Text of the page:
South Dakota is the first state to legalize anti-LGBTQ discrimination in 2017

FILE - In this Jan. 12, 2016 file photo, South Dakota Gov. Dennis Daugaard delivers his during his annual state of the state address at the state Capitol in Pierre. Daugaard vetoed a bill Tuesday, March 1, 2016, that would have made it the first state in the U.S. to approve a law requiring transgender students to use the bathrooms and locker rooms that match their sex at birth. Photo: AP Photo/James Nord, File

South Dakota Gov. Dennis Daugaard has earned the dubious distinction of being the first governor to sign a law legalization discrimination against LGBTQ people in 2017.

On Friday, Daugaard signed into law a bill that allows adoption agencies to deny LGBTQ families services and child placement for “religious” reasons and makes clear that the state is not to punish or discriminate against agencies that do. That decision stands in contrast to his veto last year of a “bathroom bill” that would have allowed South Dakota schools to decide which restrooms transgender students are allowed to use.

The governor had been silent on the matter before signing the bill until Friday, the Argus Leader reports, when Daugaard said he was concerned about the child-placement agencies facing lawsuits for denying placement to someone in a “protected class,” such as the LGBTQ community.

“I’m worried that a child placement agency may make what is in the best interest of the child a correct decision but be subject to a lawsuit by someone who has a little bit of a leg up by virtue of being in a protective class,” he said. “And if we can forestall that with this legislation then I’m willing to do that.”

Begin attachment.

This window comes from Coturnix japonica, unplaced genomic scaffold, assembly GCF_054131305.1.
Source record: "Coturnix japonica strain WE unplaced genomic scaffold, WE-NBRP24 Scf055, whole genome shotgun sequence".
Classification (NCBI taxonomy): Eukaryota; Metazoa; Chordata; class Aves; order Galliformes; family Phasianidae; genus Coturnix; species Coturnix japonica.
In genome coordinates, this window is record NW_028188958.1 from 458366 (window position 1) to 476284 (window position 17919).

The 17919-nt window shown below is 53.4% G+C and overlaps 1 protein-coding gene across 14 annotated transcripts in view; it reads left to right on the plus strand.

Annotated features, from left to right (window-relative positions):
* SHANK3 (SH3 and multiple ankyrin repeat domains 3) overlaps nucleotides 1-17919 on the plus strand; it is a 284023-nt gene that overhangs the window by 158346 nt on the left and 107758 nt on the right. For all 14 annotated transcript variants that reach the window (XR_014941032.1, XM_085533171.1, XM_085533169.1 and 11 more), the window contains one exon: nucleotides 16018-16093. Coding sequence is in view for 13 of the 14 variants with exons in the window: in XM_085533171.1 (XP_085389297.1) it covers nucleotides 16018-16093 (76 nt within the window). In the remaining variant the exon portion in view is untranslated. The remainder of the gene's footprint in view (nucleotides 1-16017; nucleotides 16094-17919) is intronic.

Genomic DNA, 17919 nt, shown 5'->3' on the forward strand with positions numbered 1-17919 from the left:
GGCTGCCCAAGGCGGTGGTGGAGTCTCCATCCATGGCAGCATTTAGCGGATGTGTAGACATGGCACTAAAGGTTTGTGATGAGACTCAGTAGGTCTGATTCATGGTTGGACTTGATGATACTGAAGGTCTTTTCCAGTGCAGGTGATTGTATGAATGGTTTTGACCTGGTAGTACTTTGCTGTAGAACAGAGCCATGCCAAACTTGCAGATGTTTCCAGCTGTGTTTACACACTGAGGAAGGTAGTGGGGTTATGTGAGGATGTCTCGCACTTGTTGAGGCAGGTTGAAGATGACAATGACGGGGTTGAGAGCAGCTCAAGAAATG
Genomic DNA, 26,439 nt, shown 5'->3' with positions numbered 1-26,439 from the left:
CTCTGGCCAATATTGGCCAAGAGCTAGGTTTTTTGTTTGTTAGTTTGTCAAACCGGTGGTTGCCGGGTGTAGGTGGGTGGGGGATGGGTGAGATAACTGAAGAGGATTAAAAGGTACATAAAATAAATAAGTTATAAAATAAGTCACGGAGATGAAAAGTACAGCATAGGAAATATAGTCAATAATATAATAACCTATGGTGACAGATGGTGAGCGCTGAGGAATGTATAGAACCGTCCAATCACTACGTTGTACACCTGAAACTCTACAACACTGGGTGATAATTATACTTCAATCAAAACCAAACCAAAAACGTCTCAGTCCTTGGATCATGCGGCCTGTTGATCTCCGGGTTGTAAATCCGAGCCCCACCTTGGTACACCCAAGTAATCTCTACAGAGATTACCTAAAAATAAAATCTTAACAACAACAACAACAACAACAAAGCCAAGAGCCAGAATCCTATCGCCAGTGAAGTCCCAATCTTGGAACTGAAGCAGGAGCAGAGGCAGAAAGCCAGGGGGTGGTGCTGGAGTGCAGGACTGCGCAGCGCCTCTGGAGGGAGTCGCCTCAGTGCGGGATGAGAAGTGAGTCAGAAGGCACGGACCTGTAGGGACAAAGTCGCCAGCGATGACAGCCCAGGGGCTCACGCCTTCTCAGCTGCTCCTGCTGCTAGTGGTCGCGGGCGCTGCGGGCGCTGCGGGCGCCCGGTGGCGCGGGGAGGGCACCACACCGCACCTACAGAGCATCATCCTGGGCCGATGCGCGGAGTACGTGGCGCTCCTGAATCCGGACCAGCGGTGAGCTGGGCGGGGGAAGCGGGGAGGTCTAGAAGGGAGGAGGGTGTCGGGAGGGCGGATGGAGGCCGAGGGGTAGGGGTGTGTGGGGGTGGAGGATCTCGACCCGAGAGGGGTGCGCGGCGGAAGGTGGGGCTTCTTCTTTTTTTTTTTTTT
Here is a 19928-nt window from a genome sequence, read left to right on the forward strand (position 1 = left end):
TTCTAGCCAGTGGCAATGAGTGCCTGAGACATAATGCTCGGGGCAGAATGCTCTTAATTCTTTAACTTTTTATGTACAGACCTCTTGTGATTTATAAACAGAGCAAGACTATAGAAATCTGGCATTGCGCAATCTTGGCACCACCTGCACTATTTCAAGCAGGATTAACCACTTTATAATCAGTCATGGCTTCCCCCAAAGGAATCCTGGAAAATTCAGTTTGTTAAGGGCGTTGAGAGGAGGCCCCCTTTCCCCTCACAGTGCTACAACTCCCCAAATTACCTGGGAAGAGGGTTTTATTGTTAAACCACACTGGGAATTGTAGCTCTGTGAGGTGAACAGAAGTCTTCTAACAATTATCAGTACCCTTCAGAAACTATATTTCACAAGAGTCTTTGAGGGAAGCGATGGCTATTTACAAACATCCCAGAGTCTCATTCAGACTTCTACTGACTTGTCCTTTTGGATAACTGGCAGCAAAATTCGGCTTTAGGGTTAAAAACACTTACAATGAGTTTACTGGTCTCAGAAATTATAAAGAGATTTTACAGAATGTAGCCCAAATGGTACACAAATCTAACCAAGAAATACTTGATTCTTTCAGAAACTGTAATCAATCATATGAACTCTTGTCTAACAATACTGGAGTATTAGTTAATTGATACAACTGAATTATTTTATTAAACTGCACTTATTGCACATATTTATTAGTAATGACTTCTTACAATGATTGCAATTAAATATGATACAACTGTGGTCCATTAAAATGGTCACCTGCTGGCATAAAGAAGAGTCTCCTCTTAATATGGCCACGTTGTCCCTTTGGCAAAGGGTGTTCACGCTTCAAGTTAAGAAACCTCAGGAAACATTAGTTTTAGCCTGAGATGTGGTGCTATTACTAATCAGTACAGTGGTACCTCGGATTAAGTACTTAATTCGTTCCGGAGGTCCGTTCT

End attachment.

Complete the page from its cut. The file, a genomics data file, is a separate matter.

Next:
However, critics say the new law could actually increase litigation, while preventing children from being placed in loving homes. Families could also be denying for other faith-based reasons, including single parenthood or belonging to a different religion.

“This discriminatory legislation takes South Dakota in the wrong direction, and sends the message that our leaders are more concerned with the desires of religious agencies than the rights of individuals and children in our state,” Libby Skarin, policy director of the ACLU of South Dakota, said in a statement. The organization indicated it plans to file suit once the law goes into effect.

The bill reads, in part:

No child-placement agency may be required to provide any service that conflicts with, or provide any service under circumstances that conflict with any sincerely-held religious belief or moral conviction of the child-placement agency that shall be contained in a written policy, statement of faith, or other document adhered to by a child-placement agency.

The state may not discriminate or take any adverse action against a child-placement agency or an organization seeking to become a child-placement agency on the basis, wholly or partly, that the child-placement agency has declined or will decline to provide any service that conflicts with, or provide any service under circumstances that conflict with the agency’s written sincerely-held religious belief or moral conviction of the child-placement agency.

No provision of this Act may be construed to allow a child-placement agency to decline to provide a service on the basis of a person’s race, ethnicity, or national origin.

Michigan, North Dakota, and Virginia also have so-called “religious exemption” laws relating to adoption and foster care, but South Dakota is the first state to pass such a bill since the U.S. Supreme Court ruled in favor of marriage equality in 2015. Prior to that ruling, adoption agencies in some places with marriage equality — Massachusetts, Illinois, California, and Washington D.C. — opted to end their services altogether, rather than place children with same-sex couples.

Texas, Oklahoma, and Alabama are all currently considering bills that would permit anti-LGBTQ discrimination under the guise of “religious freedom.”

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